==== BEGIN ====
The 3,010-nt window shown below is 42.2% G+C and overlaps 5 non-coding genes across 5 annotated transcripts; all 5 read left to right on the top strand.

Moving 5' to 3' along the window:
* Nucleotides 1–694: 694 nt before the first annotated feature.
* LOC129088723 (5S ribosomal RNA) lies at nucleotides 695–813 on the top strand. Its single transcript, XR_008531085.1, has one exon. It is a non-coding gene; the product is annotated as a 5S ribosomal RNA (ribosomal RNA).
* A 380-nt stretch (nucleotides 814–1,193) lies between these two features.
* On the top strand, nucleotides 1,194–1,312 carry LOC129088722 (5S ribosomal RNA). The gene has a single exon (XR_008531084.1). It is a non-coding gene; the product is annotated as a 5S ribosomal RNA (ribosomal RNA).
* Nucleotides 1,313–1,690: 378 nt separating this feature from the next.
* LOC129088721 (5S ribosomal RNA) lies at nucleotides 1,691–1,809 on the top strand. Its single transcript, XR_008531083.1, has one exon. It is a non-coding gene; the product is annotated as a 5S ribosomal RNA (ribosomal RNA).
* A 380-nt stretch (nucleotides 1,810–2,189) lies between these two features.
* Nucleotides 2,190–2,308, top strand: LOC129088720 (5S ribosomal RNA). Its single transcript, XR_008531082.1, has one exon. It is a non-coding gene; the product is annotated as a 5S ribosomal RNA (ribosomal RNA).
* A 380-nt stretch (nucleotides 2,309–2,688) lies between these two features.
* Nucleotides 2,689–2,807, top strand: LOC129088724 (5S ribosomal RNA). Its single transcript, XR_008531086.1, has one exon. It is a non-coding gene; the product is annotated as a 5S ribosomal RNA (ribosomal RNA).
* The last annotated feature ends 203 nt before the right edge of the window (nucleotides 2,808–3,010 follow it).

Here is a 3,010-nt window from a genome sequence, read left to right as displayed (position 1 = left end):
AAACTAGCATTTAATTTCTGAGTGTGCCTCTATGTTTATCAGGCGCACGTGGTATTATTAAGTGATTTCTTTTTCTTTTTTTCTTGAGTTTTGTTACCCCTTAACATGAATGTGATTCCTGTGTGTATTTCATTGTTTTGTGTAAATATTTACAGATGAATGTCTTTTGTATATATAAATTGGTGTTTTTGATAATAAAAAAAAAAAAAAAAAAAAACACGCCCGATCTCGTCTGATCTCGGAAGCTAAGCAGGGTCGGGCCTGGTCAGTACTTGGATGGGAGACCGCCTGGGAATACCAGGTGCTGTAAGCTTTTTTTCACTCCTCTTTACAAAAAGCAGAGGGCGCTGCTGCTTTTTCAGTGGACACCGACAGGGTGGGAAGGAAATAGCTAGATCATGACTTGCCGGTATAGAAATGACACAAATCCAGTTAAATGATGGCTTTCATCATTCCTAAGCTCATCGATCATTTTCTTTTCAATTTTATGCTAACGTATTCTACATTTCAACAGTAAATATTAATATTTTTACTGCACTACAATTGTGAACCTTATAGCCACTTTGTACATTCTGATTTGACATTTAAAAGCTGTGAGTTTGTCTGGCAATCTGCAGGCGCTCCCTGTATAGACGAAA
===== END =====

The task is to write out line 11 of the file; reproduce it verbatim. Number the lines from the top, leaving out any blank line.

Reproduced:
* A 380-nt stretch (nucleotides 2,309–2,688) lies between these two features.